3 problems with Bulletproof Backpacks

Every time a mass shooting happens, people start looking for bandaid solutions…something they can buy that will make them feel safer, regardless of whether it actually makes them safer.

Bulletproof backpacks are one of those things.  They’re not bad on their own.  (I’ve got one)  But there are 3 big problems I’ve seen:

  1. Using them wrong.  A couple of manufacturers show kids holding up their bulletproof backpack like a shield.  This can be a good strategy for adults against a knife, but a bad strategy against firearms.  It will catch the first shot, but probably get ripped out of their hands in the process.  Small, soft body armor is made to be worn against the body or an energy-absorbing layer.  One of the general rules of thumb for body armor is that soft body armor is designed to keep you alive…plates are designed to keep you in the fight.  Soft body armor can push into the body 30-44mm (1.2-1.7″) and break ribs in the process of keeping the wearer alive.  Getting shot with body armor on is bad enough when you do it right…don’t make it worse by using it wrong.
  2. Using them without a plan.  Wearing a bulletproof backpack and waiting for the bad guy is not a good plan.  Wearing a bulletproof backpack to increase your chances of escaping safely OR improving your chances of surviving if you attack the threat are much better plans than waiting for the bad guy to come to you.
  3. Using the wrong kind.  Many of the bulletproof backpacks on the market are simply a normal backpack with a tactical name.  Others are overly complicated and slow to deploy.  In fact, I can’t imagine trying to figure out some of them under stress.  That’s why I’ve become a fan of the “Switchblade” bulletproof backpack.  Here’s a quick video showing you what makes it special…

It’s fast to deploy (like a switchblade), it blends in, covers both front and back, doesn’t look tactical, and you can use your own armor or get it with IIIa.

Who’s it good for?

One of the best applications for the Switchblade is teachers.  Put trauma gear, a fire extinguisher, bike lock, and other improvised weapons in the bag and, if something happens, they can don the switchblade and have some defensive/offensive tools to use to protect themselves and their kids.  They can be a great fit for church staff, office workers, hospital employees, or anyone else who wants to increase their odds of being able to either escape danger or stop it.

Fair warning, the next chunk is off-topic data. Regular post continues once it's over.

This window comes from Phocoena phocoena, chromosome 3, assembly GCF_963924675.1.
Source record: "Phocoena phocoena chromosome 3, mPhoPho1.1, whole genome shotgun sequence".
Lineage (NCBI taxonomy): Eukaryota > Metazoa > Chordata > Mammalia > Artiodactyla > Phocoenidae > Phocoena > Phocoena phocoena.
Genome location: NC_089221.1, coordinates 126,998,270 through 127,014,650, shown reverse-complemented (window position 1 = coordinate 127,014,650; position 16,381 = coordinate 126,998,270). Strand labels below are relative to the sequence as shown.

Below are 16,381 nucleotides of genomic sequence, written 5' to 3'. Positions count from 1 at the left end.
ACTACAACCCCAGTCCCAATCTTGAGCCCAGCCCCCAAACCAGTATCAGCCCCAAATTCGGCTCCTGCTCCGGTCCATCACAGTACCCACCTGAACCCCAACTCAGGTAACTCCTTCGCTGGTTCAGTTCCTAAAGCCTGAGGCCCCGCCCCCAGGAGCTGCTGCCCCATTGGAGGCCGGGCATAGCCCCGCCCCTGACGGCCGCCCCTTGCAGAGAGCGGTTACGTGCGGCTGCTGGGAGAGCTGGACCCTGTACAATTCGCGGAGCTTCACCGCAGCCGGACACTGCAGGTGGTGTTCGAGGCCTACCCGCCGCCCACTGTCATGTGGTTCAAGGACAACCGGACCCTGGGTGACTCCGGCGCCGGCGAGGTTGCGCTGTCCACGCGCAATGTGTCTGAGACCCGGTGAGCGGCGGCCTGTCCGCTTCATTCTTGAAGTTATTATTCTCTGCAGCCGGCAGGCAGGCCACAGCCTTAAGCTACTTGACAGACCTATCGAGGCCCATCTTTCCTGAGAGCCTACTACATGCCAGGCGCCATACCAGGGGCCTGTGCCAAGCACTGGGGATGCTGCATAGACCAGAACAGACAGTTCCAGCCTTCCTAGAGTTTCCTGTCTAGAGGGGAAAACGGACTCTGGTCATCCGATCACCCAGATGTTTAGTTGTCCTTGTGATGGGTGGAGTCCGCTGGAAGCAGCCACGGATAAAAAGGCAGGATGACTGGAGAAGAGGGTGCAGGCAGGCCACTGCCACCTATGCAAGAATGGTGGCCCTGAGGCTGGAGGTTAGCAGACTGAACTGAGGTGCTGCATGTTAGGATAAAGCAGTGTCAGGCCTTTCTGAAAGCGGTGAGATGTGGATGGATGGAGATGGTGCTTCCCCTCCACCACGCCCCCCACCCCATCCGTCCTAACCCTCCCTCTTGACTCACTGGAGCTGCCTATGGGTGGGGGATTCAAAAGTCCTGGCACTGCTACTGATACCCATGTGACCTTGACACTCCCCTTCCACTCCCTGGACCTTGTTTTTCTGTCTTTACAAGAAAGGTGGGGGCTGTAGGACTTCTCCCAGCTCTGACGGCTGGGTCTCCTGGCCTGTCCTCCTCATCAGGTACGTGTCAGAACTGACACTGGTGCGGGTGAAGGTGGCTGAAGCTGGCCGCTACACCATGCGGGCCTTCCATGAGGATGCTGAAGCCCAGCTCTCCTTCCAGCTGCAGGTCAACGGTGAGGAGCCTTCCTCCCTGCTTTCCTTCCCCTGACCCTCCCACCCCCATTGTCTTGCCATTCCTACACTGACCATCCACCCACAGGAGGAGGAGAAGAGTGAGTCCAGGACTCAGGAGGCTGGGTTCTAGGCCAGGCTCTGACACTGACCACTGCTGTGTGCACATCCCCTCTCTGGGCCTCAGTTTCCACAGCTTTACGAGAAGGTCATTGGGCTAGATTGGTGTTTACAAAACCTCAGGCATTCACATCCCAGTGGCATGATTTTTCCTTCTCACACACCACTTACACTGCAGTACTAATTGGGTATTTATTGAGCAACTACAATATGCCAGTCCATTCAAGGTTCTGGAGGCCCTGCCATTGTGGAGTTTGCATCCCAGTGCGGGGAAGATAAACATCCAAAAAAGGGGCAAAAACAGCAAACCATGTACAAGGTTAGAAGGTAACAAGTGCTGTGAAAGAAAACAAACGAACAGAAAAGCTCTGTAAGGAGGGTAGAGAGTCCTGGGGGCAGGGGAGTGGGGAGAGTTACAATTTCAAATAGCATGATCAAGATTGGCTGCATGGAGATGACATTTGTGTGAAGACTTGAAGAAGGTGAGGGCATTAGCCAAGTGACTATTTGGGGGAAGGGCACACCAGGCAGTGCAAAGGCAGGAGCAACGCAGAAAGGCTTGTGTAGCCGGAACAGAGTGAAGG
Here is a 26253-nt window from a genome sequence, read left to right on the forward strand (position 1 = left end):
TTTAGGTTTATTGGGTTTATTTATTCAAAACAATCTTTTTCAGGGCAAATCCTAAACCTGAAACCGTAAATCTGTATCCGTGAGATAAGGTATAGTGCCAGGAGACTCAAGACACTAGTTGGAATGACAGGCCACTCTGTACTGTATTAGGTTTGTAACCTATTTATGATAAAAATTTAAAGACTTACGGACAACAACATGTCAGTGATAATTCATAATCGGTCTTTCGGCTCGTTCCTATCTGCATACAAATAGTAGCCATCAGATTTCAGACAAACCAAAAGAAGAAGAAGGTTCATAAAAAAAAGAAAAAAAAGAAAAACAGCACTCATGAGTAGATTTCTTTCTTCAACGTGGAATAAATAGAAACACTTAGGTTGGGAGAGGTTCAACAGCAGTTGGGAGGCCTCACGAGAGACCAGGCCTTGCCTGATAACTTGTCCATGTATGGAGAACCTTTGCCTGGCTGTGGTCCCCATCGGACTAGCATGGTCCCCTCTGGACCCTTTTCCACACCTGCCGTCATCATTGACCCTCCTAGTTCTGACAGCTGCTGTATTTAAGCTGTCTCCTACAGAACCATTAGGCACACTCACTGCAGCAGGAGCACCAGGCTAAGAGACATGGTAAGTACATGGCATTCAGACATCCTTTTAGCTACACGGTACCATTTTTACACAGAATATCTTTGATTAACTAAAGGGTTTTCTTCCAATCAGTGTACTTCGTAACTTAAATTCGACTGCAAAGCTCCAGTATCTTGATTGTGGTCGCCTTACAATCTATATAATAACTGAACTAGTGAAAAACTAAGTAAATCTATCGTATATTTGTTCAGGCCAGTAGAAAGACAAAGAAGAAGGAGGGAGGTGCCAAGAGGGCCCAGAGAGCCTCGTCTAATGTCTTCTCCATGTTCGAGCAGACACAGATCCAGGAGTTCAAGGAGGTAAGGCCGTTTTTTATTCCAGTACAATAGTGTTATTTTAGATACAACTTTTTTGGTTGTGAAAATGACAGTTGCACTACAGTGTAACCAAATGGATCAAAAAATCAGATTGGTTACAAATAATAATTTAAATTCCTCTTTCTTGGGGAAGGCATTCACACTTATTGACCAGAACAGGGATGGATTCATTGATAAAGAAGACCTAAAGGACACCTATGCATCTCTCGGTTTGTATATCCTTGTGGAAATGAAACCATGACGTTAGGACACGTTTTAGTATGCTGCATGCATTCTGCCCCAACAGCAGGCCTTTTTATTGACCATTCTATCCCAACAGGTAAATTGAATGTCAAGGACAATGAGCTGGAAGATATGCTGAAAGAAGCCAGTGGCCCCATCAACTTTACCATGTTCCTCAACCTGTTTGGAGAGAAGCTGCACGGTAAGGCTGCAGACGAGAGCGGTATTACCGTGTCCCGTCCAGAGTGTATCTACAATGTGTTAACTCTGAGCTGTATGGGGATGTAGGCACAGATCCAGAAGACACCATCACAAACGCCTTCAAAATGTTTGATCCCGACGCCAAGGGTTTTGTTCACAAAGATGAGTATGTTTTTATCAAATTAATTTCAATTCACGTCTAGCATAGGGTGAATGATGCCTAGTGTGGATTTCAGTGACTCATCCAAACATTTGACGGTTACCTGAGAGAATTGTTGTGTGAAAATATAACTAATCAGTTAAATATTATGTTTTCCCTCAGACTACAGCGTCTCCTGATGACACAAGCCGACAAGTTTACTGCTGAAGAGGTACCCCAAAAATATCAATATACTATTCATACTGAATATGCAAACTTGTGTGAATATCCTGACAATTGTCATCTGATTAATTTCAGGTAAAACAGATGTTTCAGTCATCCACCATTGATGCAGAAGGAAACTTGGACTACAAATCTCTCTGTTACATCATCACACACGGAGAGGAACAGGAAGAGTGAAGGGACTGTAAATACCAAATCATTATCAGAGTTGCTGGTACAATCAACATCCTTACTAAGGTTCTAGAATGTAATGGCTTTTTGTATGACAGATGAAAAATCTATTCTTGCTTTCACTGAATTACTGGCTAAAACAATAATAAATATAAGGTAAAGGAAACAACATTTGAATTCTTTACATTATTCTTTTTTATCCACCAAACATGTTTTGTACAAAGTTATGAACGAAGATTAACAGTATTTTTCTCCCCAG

For road trips, it may be a better option than “normal” looking body armor if you want something that’s easy-to-access, yet invisible to people looking in your windows.

My sister used to live in Chicago and, to get to O’Hare for work as a flight attendant, it seems like she had to take some crazy combination of bus, train, and the L.  If she’d still be there, I would have given her one of these already.  If you have relatives who use public transportation in dangerous areas where effective defense is prohibited, you may want to consider one of these. 

What about the IIIa armor?  You can get the Switchblade with no armor, IIIa, or III.  III is BETTER than IIIa

I’ve seen the lab tests on their IIIa soft body armor.  They’re tested using the NIJ standards.

level-3a bulletproof backpack kit

The level III body armor is rated for the following cartridges…

level-3 bulletproof backpack kit


If you could see a bulletproof backpack giving you or a loved one an advantage in a mass shooting or other attack, I want to encourage you to check out Damian’s Switchblade bulletproof backpacks here.

Do you have experience with bulletproof backpacks that you’d like to share?

Questions?  Comments?  Fire away by commenting below.



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  • David Bianga

    Reply Reply March 2, 2023

    Californian’s no longer need to worry about such a thing as CA is in the process of banning the possession of body armor for civilians.

    • Ox

      Reply Reply March 2, 2023

      Tyrants got to do the whole tyranical thing 🙁

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